United States and Ukraine


The partner Russia hates most but Ukraine relies on for continued security, the United States has a key role in the security of the country and of Europe. This page will attempt to keep track of key details about American support for Ukraine.




24.034bn € (Rank: 1)

0.113% of GDP (Rank: 9)






Fact Sheet on U.S. Security Assistance to Ukraine

April 26, 2024

The United States has committed more than $50.9 billion in security assistance to Ukraine since the beginning of the Biden Administration, including more than $50.2 billion since the beginning of Russia’s unprovoked and brutal invasion on February 24, 2022.

Air Defense
• One Patriot air defense battery and munitions;
• 12 National Advanced Surface-to-Air Missile Systems (NASAMS) and munitions;
• HAWK air defense systems and munitions;
• AIM-7, RIM-7, and AIM-9M missiles for air defense;
• More than 2,000 Stinger anti-aircraft missiles;
• Avenger air defense systems;
• VAMPIRE counter-Unmanned Aerial Systems (c-UAS) and munitions;
• c-UAS gun trucks and ammunition;
• mobile c-UAS laser-guided rocket systems;
• Other c-UAS equipment;
• Anti-aircraft guns and ammunition;
• Air defense systems components;
• Equipment to integrate Western launchers, missiles, and radars with Ukraine’s systems;
• Equipment to support and sustain Ukraine’s existing air defense capabilities;
• Equipment to protect critical national infrastructure; and
• 21 air surveillance radars.

• 39 High Mobility Artillery Rocket Systems and ammunition;
• Ground-Launched Small Diameter Bomb launchers and guided rockets;
• 198 155mm Howitzers and more than 3,000,000 155mm artillery rounds;
• More than 7,000 precision-guided 155mm artillery rounds;
• More than 40,000 155mm rounds of Remote Anti-Armor Mine (RAAM) Systems;
• 72 105mm Howitzers and more than 800,000 105mm artillery rounds;
• 10,000 203mm artillery rounds;
• More than 400,000 152mm artillery rounds;
• Approximately 40,000 130mm artillery rounds;
• 40,000 122mm artillery rounds;
• 60,000 122mm GRAD rockets;
• 47 120mm mortar systems;
• 10 82mm mortar systems;
• 112 81mm mortar systems;
• 58 60mm mortar systems;
• More than 400,000 mortar rounds;
• More than 100 counter-artillery and counter-mortar radars; and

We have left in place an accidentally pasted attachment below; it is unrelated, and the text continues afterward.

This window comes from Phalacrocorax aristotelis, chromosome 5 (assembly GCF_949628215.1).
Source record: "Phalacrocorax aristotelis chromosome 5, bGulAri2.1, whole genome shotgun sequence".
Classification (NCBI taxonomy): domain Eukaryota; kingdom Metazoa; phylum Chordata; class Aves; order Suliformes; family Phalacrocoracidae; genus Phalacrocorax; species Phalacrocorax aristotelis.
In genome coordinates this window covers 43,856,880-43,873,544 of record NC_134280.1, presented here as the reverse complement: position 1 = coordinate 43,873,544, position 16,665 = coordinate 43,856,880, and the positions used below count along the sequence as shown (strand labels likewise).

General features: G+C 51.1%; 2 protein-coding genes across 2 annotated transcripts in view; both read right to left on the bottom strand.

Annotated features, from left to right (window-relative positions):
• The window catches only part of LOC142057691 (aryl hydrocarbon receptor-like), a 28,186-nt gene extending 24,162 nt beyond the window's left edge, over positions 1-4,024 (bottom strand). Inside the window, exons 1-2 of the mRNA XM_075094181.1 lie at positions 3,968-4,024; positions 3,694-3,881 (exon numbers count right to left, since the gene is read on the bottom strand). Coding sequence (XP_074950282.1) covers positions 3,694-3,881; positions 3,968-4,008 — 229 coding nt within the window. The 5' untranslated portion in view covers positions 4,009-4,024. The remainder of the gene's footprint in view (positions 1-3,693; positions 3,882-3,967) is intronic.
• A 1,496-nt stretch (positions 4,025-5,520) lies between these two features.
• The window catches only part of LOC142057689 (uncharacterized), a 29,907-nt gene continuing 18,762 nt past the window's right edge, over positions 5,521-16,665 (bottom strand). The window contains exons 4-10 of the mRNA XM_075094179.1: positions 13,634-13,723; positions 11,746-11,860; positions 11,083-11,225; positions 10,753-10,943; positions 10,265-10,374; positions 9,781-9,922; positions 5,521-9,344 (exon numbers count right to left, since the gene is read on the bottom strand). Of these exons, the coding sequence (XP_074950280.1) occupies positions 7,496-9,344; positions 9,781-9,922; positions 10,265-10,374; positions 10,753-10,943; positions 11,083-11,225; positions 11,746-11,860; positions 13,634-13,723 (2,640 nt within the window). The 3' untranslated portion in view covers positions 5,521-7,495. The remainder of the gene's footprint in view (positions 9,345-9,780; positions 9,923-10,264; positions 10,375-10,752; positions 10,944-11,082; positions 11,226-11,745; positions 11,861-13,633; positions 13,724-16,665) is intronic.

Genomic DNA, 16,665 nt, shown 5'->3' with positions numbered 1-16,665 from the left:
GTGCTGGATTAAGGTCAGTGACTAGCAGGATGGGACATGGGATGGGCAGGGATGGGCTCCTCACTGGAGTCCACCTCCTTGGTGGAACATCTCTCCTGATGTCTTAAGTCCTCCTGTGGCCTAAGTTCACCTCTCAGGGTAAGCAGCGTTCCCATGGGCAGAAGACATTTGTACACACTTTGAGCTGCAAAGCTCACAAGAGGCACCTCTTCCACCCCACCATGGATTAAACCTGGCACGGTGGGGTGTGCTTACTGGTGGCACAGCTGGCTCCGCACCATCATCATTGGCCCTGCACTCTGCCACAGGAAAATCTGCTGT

• 50 multi-mission radars;

Ground Maneuver
• 31 Abrams tanks;
• 45 T-72B tanks;
• More than 200 Bradley Infantry Fighting Vehicles;
• Four Bradley Fire Support Team vehicles;
• 189 Stryker Armored Personnel Carriers;
• 300 M113 Armored Personnel Carriers;
• 250 M1117 Armored Security Vehicles;
• More than 1,000 Mine Resistant Ambush Protected (MRAP) Vehicles;
• More than 3,000 High Mobility Multipurpose Wheeled Vehicles (HMMWVs);
• More than 200 light tactical vehicles;
• 300 armored medical treatment vehicles;
• 80 trucks and 124 trailers to transport heavy equipment;
• More than 1,000 tactical vehicles to tow and haul equipment;
• 131 tactical vehicles to recover equipment;
• 10 command post vehicles;
• 30 ammunition support vehicles;
• 18 armored bridging systems;
• 20 logistics support vehicles and equipment;
• 239 fuel tankers and 105 fuel trailers;
• 58 water trailers;
• Six armored utility trucks;
• 125mm, 120mm, and 105mm tank ammunition;
• More than 1,800,000 rounds of 25mm ammunition; and
• Mine clearing equipment.

Aircraft and Unmanned Aerial Systems
• 20 Mi-17 helicopters;
• Switchblade Unmanned Aerial Systems (UAS);
• Phoenix Ghost UAS;
• CyberLux K8 UAS;
• Altius-600 UAS;
• Jump-20 UAS;
• Hornet UAS
• Puma UAS;
• Scan Eagle UAS;
• Penguin UAS;
• Two radars for UAS;
• High-speed Anti-radiation missiles (HARMs);
• Precision aerial munitions;
• More than 6,000 Zuni aircraft rockets;
• More than 20,000 Hydra-70 aircraft rockets; and
• Munitions for UAS.

Anti-armor and Small Arms
• More than 10,000 Javelin anti-armor systems;
• More than 90,000 other anti-armor systems and munitions;
• More than 9,000 Tube-Launched, Optically-Tracked, Wire-Guided (TOW) missiles;
• More than 40,000 grenade launchers and small arms;
• More than 400,000,000 rounds of small arms ammunition and grenades;
• Laser-guided rocket systems and munitions;
• Rocket launchers and ammunition; and
• Anti-armor mines.

• Two Harpoon coastal defense systems and anti-ship missiles;
• 62 coastal and riverine patrol boats;
• Unmanned Coastal Defense Vessels; and
• Port and harbor security equipment.

Other capabilities
• M18A1 Claymore anti-personnel munitions;
• C-4 explosives, demolition munitions, and demolition equipment for obstacle clearing;
• Obstacle emplacement equipment;
• Counter air defense capability;
• More than 100,000 sets of body armor and helmets;
• Tactical secure communications systems and support equipment;
• Four satellite communications (SATCOM) antennas;
• SATCOM terminals and services;
• Electronic warfare (EW) and counter-EW equipment;
• Commercial satellite imagery services;
• Night vision devices, surveillance and thermal imagery systems, optics, and rangefinders;
• Explosive ordnance disposal equipment and protective gear;
• Chemical, Biological, Radiological, Nuclear protective equipment;
• Medical supplies, including first aid kits, bandages, monitors, and other equipment;
• Field equipment, cold weather gear, generators, and spare parts; and
• Support for training, maintenance, and sustainment activities.

The United States also continues to work with its Allies and partners to provide Ukraine with additional capabilities to defend itself.

U.S. Summary of Acts
Ukraine Supplemental Appropriations Act 2022, March 2022.
What we countAmount (in billion USD) Reasoning
0.1Department of Agriculture, Foreign Agricultural ServiceGoes to Food for Peace, a part of USAID, which provides food to people in Ukraine.
0.03Department of EnergySupport of Ukraine's energy grid.
1.4Department of StateIntended for Migration outflows from Ukraine, therefore helps people in Ukraine.